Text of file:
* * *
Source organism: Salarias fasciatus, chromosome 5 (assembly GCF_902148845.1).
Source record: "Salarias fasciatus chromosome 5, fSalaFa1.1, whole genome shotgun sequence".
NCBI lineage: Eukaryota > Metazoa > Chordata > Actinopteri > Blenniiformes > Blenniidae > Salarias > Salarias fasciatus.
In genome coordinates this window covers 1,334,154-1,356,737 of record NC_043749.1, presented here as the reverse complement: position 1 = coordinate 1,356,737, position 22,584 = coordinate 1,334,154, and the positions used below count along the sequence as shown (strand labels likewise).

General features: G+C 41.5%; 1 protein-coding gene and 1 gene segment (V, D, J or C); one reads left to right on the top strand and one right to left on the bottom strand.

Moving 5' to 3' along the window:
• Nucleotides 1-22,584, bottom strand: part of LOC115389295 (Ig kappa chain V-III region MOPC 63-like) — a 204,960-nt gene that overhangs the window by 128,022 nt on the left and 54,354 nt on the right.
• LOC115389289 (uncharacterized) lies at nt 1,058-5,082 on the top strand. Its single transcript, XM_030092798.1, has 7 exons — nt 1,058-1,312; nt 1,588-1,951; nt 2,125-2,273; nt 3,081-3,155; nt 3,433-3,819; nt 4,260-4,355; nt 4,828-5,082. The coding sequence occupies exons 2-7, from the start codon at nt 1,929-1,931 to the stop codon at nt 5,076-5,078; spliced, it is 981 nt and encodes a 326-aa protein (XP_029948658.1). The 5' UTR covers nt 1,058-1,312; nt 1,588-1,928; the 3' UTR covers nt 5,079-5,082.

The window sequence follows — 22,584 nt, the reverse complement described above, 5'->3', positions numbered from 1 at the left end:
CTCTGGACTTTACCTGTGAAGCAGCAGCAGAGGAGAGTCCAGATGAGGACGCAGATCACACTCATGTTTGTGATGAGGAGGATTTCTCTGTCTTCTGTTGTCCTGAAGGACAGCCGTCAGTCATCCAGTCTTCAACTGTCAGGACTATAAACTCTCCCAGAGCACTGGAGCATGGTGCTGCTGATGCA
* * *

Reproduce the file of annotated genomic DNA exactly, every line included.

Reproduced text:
Source organism: Salarias fasciatus, chromosome 5 (assembly GCF_902148845.1).
Source record: "Salarias fasciatus chromosome 5, fSalaFa1.1, whole genome shotgun sequence".
NCBI lineage: Eukaryota > Metazoa > Chordata > Actinopteri > Blenniiformes > Blenniidae > Salarias > Salarias fasciatus.
In genome coordinates this window covers 1,334,154-1,356,737 of record NC_043749.1, presented here as the reverse complement: position 1 = coordinate 1,356,737, position 22,584 = coordinate 1,334,154, and the positions used below count along the sequence as shown (strand labels likewise).

General features: G+C 41.5%; 1 protein-coding gene and 1 gene segment (V, D, J or C); one reads left to right on the top strand and one right to left on the bottom strand.

Moving 5' to 3' along the window:
• Nucleotides 1-22,584, bottom strand: part of LOC115389295 (Ig kappa chain V-III region MOPC 63-like) — a 204,960-nt gene that overhangs the window by 128,022 nt on the left and 54,354 nt on the right.
• LOC115389289 (uncharacterized) lies at nt 1,058-5,082 on the top strand. Its single transcript, XM_030092798.1, has 7 exons — nt 1,058-1,312; nt 1,588-1,951; nt 2,125-2,273; nt 3,081-3,155; nt 3,433-3,819; nt 4,260-4,355; nt 4,828-5,082. The coding sequence occupies exons 2-7, from the start codon at nt 1,929-1,931 to the stop codon at nt 5,076-5,078; spliced, it is 981 nt and encodes a 326-aa protein (XP_029948658.1). The 5' UTR covers nt 1,058-1,312; nt 1,588-1,928; the 3' UTR covers nt 5,079-5,082.

The window sequence follows — 22,584 nt, the reverse complement described above, 5'->3', positions numbered from 1 at the left end:
CTCTGGACTTTACCTGTGAAGCAGCAGCAGAGGAGAGTCCAGATGAGGACGCAGATCACACTCATGTTTGTGATGAGGAGGATTTCTCTGTCTTCTGTTGTCCTGAAGGACAGCCGTCAGTCATCCAGTCTTCAACTGTCAGGACTATAAACTCTCCCAGAGCACTGGAGCATGGTGCTGCTGATGCA